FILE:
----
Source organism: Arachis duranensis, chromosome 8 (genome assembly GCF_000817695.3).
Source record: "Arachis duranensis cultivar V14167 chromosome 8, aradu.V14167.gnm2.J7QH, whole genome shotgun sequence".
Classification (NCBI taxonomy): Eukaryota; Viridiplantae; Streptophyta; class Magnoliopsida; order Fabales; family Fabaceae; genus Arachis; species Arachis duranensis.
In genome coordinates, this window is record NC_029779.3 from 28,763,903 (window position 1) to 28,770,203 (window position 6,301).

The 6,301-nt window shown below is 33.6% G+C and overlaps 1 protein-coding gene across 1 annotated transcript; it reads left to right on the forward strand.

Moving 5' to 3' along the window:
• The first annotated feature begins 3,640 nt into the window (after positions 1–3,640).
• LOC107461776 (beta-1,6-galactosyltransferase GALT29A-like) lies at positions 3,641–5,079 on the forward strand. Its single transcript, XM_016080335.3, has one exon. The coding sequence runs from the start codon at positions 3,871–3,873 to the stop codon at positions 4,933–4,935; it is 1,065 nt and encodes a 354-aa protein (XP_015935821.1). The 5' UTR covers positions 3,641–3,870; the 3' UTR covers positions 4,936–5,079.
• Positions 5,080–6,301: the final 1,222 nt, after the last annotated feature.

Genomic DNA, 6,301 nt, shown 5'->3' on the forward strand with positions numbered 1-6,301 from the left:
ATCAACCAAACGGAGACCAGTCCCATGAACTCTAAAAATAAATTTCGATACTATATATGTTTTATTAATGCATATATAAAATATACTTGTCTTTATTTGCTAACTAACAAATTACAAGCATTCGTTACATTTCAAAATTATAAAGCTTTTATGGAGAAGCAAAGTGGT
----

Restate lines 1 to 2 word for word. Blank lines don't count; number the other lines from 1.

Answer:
Source organism: Arachis duranensis, chromosome 8 (genome assembly GCF_000817695.3).
Source record: "Arachis duranensis cultivar V14167 chromosome 8, aradu.V14167.gnm2.J7QH, whole genome shotgun sequence".